BOSTON — While pleased with productivity programs that are driving strong profit growth, operating margin expansion and cash flow generation, Kellogg Co.’s top executive said the company has been less than impressed with top-line performance. In an effort to address that performance, the Battle Creek, Mich.-based company is focused on four key areas, John A. Bryant, chairman and chief executive officer, told analysts during a Sept. 6 presentation at the Barclays Global Consumer Staples Conference in Boston.
First, Kellogg must do a better job of delivering on-trend food and packaging, Mr. Bryant said.
|John Bryant, chairman and c.e.o. of Kellogg|
“There’s been a number of changes in the beliefs around health and wellness for the U.S. consumer over the last few years,” he explained. “Unfortunately, some of those changes were unhelpful to some key brands that we have, and stabilizing and getting those key brands back to growth is a critical element to driving long-term growth for the Kellogg Co.”
Specifically, Mr. Bryant cited challenges facing Special K. The brand flourished in the 2000s behind a weight management positioning supported by low-fat, low-calorie foods, but in recent years consumers have shifted direction and in many cases aren’t counting calories anymore, Mr. Bryant said. As a result, he said Kellogg has changed its positioning from weight management to inner strength. The company also has renovated its products.
“Some of the Special K foods like Special K cracker chips have largely declined in the marketplace,” Mr. Bryant said. “Other businesses … actually can continue to do well under the current definition of health and wellness, and we’ve launched new foods like Special K Nourish with more evident fruits and nuts and grains. Stabilizing and driving Special K back to growth is priority No. 1 for our company, and that’s where our focus is. It has been a big area of change for the company, and we demonstrate that we can do this.”
A second area of focus involves increasing Kellogg’s exposure to snacking in its portfolio. Mr. Bryant said Kellogg’s snacks sales — which represent just over half of total company sales — are about the same size as total company sales were back in 2000.
“What has transformed our snacks business has been the Pringles acquisition,” Mr. Bryant said. “Pringles has been growing 6%, 7%, 8% a year since the date of acquisition, and we still are in the early days of the growth story around Pringles. We are under-indexed in certain channels in the U.S. We are under-indexed in single-serve within the Pringles business. So we think we have significant opportunity and runway for continued growth. Then the other big transformation going on in our snacks business is the D.S.D. (direct-store delivery), about setting up that business for long-term growth.”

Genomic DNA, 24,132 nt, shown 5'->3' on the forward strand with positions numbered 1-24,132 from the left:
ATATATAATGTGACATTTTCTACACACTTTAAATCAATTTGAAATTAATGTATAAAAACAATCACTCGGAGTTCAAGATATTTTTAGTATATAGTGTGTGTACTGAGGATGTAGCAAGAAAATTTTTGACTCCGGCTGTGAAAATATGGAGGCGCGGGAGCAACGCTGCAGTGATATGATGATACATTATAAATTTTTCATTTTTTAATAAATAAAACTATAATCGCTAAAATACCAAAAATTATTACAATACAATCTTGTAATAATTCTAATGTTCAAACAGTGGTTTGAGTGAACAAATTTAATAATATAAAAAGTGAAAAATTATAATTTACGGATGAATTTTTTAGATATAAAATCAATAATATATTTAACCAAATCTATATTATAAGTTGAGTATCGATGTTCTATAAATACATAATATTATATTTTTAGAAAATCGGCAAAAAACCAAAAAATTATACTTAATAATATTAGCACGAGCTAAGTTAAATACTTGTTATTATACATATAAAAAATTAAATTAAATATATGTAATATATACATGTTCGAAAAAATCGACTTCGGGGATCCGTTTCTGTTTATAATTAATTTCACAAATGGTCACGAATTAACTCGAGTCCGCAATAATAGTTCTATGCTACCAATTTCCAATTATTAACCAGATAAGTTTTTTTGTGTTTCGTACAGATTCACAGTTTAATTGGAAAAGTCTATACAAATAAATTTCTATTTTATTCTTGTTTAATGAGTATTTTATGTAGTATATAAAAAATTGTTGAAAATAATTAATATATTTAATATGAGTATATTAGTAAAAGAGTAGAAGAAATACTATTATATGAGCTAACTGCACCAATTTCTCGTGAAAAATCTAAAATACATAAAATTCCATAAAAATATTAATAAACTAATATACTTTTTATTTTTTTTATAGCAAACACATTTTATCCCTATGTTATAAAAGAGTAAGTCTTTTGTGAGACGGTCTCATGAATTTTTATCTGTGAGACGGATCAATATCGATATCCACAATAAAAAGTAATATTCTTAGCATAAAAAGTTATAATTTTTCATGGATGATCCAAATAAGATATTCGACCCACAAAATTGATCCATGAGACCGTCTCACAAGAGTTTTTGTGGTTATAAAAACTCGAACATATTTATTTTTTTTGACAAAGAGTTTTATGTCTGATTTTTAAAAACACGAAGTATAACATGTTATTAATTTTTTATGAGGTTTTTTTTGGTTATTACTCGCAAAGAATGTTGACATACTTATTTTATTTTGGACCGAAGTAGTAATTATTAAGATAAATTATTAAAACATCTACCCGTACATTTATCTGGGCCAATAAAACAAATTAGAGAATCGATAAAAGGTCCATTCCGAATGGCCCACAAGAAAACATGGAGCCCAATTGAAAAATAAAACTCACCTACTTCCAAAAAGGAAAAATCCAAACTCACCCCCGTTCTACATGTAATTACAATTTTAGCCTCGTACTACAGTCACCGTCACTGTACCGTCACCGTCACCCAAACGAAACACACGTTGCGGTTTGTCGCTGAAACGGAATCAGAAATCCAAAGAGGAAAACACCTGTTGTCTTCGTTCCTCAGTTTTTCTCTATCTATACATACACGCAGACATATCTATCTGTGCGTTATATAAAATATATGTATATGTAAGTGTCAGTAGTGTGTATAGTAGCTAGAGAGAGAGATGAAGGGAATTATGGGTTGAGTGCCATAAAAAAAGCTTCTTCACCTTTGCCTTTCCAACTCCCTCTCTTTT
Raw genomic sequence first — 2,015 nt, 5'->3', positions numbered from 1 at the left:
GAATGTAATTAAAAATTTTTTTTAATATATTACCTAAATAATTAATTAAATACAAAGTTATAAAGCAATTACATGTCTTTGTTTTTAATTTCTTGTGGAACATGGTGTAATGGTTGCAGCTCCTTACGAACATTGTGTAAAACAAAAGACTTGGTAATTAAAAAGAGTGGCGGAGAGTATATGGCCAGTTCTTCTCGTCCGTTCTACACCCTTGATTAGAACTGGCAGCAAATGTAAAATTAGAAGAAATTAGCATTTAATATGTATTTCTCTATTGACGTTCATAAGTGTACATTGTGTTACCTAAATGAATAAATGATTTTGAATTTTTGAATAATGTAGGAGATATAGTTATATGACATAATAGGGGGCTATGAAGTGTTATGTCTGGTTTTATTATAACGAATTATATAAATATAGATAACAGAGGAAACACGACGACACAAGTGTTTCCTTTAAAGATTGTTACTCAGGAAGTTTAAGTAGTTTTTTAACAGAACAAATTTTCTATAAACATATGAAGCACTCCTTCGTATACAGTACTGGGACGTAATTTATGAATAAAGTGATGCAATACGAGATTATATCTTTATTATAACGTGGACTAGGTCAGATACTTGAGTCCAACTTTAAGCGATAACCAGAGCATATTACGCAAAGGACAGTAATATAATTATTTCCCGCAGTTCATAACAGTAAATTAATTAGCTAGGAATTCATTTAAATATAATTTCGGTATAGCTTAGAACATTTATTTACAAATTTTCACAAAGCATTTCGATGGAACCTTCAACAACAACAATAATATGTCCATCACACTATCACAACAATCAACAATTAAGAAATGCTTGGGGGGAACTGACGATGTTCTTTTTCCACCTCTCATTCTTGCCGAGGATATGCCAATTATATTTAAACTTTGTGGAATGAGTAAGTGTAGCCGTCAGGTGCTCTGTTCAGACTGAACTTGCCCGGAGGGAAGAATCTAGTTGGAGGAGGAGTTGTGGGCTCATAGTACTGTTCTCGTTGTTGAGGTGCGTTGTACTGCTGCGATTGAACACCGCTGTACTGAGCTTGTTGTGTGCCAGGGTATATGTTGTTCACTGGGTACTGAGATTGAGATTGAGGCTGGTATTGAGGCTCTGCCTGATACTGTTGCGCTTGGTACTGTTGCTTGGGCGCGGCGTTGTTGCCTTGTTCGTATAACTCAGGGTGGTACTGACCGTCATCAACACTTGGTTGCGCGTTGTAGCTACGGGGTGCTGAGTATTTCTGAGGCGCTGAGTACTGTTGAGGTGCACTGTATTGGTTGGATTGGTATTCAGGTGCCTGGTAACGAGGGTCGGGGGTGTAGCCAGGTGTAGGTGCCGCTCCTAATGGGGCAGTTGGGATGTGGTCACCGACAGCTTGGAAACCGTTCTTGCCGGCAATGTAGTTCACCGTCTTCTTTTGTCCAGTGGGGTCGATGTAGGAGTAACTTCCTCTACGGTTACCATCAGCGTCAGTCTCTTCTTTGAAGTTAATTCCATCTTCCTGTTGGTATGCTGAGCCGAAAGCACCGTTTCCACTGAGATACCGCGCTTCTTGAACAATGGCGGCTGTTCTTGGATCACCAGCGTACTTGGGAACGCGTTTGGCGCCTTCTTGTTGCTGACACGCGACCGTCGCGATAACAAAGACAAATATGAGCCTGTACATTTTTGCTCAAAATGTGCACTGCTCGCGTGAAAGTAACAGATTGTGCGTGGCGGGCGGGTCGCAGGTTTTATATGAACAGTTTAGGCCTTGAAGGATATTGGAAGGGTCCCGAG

As Kellogg continues down the path toward becoming more of a snacks company, Mr. Bryant said a third focus area will be on making sure the company’s products are available in a lot more channels than they currently are. He mentioned high-frequency stores, mom-and-pop stores, convenience stores, vending channels and e-commerce as outlets of importance.
“We recognize that e-commerce is going to transform the retail environment over the next decade,” he said. “We’re seeing it around the world. We’re rapidly approaching the situation where over half of our sales in China are direct-to-consumer, where we have markets in Europe, with over 10% of our sales coming through click-and-collect type programs, or buy-online, pick-up-in-store programs. And while the e-commerce in the U.S. is only around (2%) of the food industry, it is growing significantly. Our e-commerce business grew 70% in Q2 in the U.S. and will continue to grow over the next few years. So, preparing ourselves for that change, being in a position to win in the e-commerce environment, is a big part of our strategy. It’s worth pointing out that where we go through click-and-collect programs in Europe, our market share is generally higher and our margins are also very good as well.”
The fourth focus area for Kellogg is emerging markets.
“There’s no question that the emerging markets is the defining event in our lifetimes, and the food industry is a macro megatrend that will continue to provide growth for large food companies like Kellogg,” Mr. Bryant said.
Describing the extent to which Kellogg has made its mark in emerging markets, Mr. Bryant said the company has approximately 80% more volume in 2017 than it did five years ago in emerging markets.“Big investments here include buying the largest cookie cracker company in Egypt, buying a leading cereal business in Egypt, buying a leading regional cookie cracker player in Brazil and making a significant investment in Nigeria,” he said. “To give you a sense of the set — the scale and size of the Nigerian business, it’s one of the largest food businesses in Nigeria. It’s several hundred million dollars in sales depending upon where the exchange rate is from day to day, and it’s growing around 20% to 35% a year. So if we were to consolidate that business, it will obviously impact dramatically the overall growth algorithm of the company.”